From: Jim Armstrong (email@example.com)
Date: Tue May 13 2003 - 13:40:25 EDT
Gary - I started this parallel processing business and it appears that
it was not the best choice for making my point, which really did not
have to do with computation speed as much as with executing many
processes in parallel. My only point was that when there is a huge
community of similar organisms, each with evolutionary possibilities,
that a huge numbers of different possible paths will be explored
...essentially in parallel. If you have an objective, but that objective
is the outcome of some probabilistic process and the actual probability
for the occurrence is low, then you might reasonably do what it takes to
improve the probability of the desired outcome. That's why neutrino
detection tanks and photomultiplier arrays are huge. In the current
context, it occurred to me some time ago that this may also be the
reason for the universe being so immense.
Gary Collins wrote:
>I have found this thread very interesting but unfortunately I have not had
>enough time to participate. However, I would like to ask a couple of
>One was prompted by the discussion on parallel proocessing. If I remember
>rightly, it was Alan Turing who showed that parallel processing could not
>achieve anything more than could be done using a single processor, the
>only difference being in the rate at which something is done. In this case,
>it would seem to me that an 'irreducibly complex' system which could not
>arise from a 'single processor' could no more arise as a result of the
>introduction of parallel processing. Now I know that the analogy is not
>a terribly good one; I'm not at all sure that it's possible to treat the biological
>evolutionary process(es) as 'processors' in this sense. But I do, as I say,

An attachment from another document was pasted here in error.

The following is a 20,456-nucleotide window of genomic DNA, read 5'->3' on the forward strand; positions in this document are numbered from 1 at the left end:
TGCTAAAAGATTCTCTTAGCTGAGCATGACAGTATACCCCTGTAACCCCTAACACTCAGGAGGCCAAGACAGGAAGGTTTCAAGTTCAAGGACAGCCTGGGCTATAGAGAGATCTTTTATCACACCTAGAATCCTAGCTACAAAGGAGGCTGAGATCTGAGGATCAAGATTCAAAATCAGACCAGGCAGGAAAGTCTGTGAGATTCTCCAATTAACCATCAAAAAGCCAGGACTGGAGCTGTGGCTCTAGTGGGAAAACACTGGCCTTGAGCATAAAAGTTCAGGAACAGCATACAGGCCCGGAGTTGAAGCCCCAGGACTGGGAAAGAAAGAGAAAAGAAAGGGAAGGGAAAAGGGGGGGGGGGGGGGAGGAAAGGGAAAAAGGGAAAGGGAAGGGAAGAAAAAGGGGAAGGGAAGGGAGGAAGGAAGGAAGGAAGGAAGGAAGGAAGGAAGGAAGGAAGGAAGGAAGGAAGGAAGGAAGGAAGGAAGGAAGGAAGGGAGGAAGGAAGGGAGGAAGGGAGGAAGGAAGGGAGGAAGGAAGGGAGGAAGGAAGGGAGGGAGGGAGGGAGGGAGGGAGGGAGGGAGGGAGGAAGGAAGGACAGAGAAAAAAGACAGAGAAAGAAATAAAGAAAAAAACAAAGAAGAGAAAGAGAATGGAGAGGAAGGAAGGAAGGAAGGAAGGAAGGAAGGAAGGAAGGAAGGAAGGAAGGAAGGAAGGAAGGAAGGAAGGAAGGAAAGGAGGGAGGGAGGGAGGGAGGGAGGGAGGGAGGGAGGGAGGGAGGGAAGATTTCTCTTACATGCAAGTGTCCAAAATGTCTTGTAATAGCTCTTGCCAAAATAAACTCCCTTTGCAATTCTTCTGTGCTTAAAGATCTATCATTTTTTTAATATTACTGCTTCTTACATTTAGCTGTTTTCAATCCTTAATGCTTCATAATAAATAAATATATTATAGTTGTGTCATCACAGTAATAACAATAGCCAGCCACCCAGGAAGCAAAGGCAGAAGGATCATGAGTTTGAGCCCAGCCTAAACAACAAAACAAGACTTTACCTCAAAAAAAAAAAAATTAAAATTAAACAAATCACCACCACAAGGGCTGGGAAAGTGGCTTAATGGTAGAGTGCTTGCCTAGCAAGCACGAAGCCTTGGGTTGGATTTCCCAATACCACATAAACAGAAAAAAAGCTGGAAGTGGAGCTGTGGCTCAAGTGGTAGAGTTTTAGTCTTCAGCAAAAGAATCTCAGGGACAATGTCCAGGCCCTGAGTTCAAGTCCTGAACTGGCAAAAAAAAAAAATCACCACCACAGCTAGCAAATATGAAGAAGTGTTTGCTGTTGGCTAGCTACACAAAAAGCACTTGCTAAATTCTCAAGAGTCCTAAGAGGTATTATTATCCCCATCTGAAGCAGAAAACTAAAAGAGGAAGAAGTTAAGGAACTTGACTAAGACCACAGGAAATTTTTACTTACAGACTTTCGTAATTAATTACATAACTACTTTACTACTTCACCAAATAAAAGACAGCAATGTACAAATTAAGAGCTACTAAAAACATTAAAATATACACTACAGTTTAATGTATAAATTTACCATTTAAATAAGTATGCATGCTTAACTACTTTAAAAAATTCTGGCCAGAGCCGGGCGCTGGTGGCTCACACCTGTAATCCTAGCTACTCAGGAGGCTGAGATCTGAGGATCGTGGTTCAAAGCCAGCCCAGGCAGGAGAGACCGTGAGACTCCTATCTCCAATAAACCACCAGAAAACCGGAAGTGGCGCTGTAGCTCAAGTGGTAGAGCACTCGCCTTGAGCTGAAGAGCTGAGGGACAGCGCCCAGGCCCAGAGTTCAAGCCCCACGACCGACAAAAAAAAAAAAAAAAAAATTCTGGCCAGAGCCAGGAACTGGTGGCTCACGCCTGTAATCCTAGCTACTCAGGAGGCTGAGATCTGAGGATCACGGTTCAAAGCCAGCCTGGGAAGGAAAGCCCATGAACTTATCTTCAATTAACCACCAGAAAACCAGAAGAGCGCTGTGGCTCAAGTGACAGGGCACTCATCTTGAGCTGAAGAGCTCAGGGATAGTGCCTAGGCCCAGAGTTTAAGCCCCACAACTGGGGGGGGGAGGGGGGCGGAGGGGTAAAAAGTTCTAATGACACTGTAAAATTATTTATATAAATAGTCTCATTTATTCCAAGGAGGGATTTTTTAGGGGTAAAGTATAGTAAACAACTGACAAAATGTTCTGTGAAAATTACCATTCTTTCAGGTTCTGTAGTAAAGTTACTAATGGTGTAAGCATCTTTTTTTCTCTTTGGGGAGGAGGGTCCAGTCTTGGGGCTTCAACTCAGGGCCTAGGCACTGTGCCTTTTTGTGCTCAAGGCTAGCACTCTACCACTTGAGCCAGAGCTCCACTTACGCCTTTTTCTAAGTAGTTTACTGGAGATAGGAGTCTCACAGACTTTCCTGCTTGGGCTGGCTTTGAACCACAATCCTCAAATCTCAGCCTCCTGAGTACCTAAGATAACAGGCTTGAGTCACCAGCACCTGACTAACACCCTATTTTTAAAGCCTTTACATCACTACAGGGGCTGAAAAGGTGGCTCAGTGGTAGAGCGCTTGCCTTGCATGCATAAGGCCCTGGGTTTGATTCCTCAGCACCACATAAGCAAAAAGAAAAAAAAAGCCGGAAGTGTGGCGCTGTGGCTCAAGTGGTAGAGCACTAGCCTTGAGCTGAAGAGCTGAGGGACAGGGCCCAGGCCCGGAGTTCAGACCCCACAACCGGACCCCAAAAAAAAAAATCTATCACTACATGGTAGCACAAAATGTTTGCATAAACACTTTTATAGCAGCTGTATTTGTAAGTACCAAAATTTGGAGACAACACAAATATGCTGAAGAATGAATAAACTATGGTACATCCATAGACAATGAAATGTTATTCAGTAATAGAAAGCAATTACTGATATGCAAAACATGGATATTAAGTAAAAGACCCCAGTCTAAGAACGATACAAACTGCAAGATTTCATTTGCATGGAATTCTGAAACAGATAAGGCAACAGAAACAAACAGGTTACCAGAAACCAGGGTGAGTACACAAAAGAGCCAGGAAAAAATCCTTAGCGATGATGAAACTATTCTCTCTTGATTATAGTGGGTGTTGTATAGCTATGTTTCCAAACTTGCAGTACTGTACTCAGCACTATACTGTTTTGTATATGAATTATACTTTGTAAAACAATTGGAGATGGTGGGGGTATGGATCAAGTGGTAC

>have a couple of questions.
>The first is to do with computing. Maybe Iain would know the answer to
>this one. Does Turing's restriction still apply in the case of quantum
>computing / quantum processes?
>The second is to do with ID and irreducible complexity. From what I gather,
>irreducible means that no component can be removed without the system
>as a whole failing. But what about components being added? Is it possible
>that what we see now as an irreducible system in fact became the way it
>is by loss of components from what was previously not an irreducible
>I am aware that the biochemical processes talked about are incredibly
>involved and detailed, and often involve several pathways from 'substrate'
>to 'end product'. Could there perhaps have been more parallel pathways
>involved which have since disappeared? Maybe some of these would
>survive in earlier (ancestral) species? I know nothing of comparative
>biochemistry, I'm afraid. Perhaps the biochemists on the list could interject
>some thoughts on this?
>"By tying up the weak case for a young earth in the same package as the strong case for creation, recent-creationists are almost asking to be defeated."
>-- Alan Hayward, "Creation and Evolution: The Facts and Fallacies," p.81
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